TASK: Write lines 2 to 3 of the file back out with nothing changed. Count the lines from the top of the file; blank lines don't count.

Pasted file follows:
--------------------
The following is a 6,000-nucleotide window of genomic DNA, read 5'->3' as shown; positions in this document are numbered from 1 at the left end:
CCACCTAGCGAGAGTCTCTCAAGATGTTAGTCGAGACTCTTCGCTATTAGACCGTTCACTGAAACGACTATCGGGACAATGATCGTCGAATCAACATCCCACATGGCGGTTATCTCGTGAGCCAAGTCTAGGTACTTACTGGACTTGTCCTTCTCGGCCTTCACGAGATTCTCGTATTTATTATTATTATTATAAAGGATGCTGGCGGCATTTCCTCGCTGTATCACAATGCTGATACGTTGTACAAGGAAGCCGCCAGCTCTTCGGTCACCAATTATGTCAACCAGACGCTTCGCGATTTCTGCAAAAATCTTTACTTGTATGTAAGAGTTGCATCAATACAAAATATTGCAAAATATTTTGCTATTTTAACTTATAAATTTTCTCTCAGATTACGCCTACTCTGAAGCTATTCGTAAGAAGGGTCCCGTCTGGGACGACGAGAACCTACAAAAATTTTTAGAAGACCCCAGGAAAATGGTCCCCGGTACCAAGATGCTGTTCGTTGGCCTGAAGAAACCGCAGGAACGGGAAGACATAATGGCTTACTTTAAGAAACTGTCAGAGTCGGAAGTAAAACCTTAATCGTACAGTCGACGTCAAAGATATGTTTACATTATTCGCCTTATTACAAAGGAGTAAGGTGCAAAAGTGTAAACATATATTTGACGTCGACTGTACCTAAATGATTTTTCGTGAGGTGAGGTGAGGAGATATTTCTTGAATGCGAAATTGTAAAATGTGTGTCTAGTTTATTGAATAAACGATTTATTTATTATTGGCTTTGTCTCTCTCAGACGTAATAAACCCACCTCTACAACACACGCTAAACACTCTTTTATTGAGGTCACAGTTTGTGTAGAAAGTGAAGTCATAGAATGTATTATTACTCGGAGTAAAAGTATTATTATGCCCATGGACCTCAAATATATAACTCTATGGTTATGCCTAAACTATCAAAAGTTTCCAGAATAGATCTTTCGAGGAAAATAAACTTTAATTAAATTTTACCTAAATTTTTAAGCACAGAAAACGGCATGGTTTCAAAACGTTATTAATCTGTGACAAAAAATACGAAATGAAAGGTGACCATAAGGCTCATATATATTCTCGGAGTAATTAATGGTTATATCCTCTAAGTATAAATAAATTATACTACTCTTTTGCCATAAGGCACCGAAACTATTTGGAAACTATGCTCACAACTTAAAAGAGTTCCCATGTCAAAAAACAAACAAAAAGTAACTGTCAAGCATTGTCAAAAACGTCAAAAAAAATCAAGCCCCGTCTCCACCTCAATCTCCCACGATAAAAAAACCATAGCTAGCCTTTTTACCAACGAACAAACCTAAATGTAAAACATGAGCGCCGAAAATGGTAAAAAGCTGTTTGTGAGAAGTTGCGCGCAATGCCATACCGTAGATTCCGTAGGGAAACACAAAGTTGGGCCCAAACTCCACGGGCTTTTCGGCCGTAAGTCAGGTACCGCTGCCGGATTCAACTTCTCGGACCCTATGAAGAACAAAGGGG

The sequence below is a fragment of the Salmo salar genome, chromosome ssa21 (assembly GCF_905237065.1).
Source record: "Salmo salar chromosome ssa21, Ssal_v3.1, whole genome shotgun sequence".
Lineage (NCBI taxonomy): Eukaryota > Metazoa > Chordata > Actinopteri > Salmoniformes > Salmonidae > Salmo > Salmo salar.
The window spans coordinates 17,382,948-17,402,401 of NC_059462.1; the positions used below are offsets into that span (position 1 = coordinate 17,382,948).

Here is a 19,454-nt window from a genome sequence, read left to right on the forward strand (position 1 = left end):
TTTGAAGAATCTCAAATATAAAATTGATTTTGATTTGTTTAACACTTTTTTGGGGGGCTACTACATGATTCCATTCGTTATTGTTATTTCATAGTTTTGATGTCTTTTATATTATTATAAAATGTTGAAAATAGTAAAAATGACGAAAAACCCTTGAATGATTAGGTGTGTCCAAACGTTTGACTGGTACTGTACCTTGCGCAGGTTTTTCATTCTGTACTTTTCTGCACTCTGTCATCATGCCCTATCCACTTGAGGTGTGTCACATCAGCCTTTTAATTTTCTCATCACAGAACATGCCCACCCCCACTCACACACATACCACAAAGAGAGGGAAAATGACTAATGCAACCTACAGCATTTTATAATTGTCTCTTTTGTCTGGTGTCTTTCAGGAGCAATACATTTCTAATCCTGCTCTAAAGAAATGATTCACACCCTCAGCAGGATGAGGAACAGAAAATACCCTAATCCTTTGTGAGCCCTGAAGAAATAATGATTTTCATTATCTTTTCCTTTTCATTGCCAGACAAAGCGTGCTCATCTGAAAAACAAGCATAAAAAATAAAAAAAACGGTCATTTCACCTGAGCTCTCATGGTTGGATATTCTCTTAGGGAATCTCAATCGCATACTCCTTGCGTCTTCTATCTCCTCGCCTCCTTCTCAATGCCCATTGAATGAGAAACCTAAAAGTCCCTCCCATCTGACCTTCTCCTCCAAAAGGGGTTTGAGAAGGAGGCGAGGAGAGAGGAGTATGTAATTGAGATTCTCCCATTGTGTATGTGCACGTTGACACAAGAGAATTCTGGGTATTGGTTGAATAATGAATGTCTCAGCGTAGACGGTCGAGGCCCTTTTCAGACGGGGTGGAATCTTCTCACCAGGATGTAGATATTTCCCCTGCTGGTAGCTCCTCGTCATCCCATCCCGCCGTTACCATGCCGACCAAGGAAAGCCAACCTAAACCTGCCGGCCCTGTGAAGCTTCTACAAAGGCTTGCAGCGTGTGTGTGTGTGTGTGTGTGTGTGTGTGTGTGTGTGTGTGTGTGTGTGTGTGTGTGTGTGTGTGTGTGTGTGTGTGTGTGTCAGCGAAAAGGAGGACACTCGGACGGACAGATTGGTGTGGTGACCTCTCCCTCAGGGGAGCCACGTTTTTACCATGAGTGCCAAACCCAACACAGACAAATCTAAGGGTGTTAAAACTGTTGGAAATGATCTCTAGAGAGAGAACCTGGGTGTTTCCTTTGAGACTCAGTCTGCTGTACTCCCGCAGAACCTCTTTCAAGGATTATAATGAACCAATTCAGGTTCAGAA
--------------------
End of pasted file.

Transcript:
CCACCTAGCGAGAGTCTCTCAAGATGTTAGTCGAGACTCTTCGCTATTAGACCGTTCACTGAAACGACTATCGGGACAATGATCGTCGAATCAACATCCCACATGGCGGTTATCTCGTGAGCCAAGTCTAGGTACTTACTGGACTTGTCCTTCTCGGCCTTCACGAGATTCTCGTATTTATTATTATTATTATAAAGGATGCTGGCGGCATTTCCTCGCTGTATCACAATGCTGATACGTTGTACAAGGAAGCCGCCAGCTCTTCGGTCACCAATTATGTCAACCAGACGCTTCGCGATTTCTGCAAAAATCTTTACTTGTATGTAAGAGTTGCATCAATACAAAATATTGCAAAATATTTTGCTATTTTAACTTATAAATTTTCTCTCAGATTACGCCTACTCTGAAGCTATTCGTAAGAAGGGTCCCGTCTGGGACGACGAGAACCTACAAAAATTTTTAGAAGACCCCAGGAAAATGGTCCCCGGTACCAAGATGCTGTTCGTTGGCCTGAAGAAACCGCAGGAACGGGAAGACATAATGGCTTACTTTAAGAAACTGTCAGAGTCGGAAGTAAAACCTTAATCGTACAGTCGACGTCAAAGATATGTTTACATTATTCGCCTTATTACAAAGGAGTAAGGTGCAAAAGTGTAAACATATATTTGACGTCGACTGTACCTAAATGATTTTTCGTGAGGTGAGGTGAGGAGATATTTCTTGAATGCGAAATTGTAAAATGTGTGTCTAGTTTATTGAATAAACGATTTATTTATTATTGGCTTTGTCTCTCTCAGACGTAATAAACCCACCTCTACAACACACGCTAAACACTCTTTTATTGAGGTCACAGTTTGTGTAGAAAGTGAAGTCATAGAATGTATTATTACTCGGAGTAAAAGTATTATTATGCCCATGGACCTCAAATATATAACTCTATGGTTATGCCTAAACTATCAAAAGTTTCCAGAATAGATCTTTCGAGGAAAATAAACTTTAATTAAATTTTACCTAAATTTTTAAGCACAGAAAACGGCATGGTTTCAAAACGTTATTAATCTGTGACAAAAAATACGAAATGAAAGGTGACCATAAGGCTCATATATATTCTCGGAGTAATTAATGGTTATATCCTCTAAGTATAAATAAATTATACTACTCTTTTGCCATAAGGCACCGAAACTATTTGGAAACTATGCTCACAACTTAAAAGAGTTCCCATGTCAAAAAACAAACAAAAAGTAACTGTCAAGCATTGTCAAAAACGTCAAAAAAAATCAAGCCCCGTCTCCACCTCAATCTCCCACGATAAAAAAACCATAGCTAGCCTTTTTACCAACGAACAAACCTAAATGTAAAACATGAGCGCCGAAAATGGTAAAAAGCTGTTTGTGAGAAGTTGCGCGCAATGCCATACCGTAGATTCCGTAGGGAAACACAAAGTTGGGCCCAAACTCCACGGGCTTTTCGGCCGTAAGTCAGGTACCGCTGCCGGATTCAACTTCTCGGACCCTATGAAGAACAAAGGGG

The sequence below is a fragment of the Salmo salar genome, chromosome ssa21 (assembly GCF_905237065.1).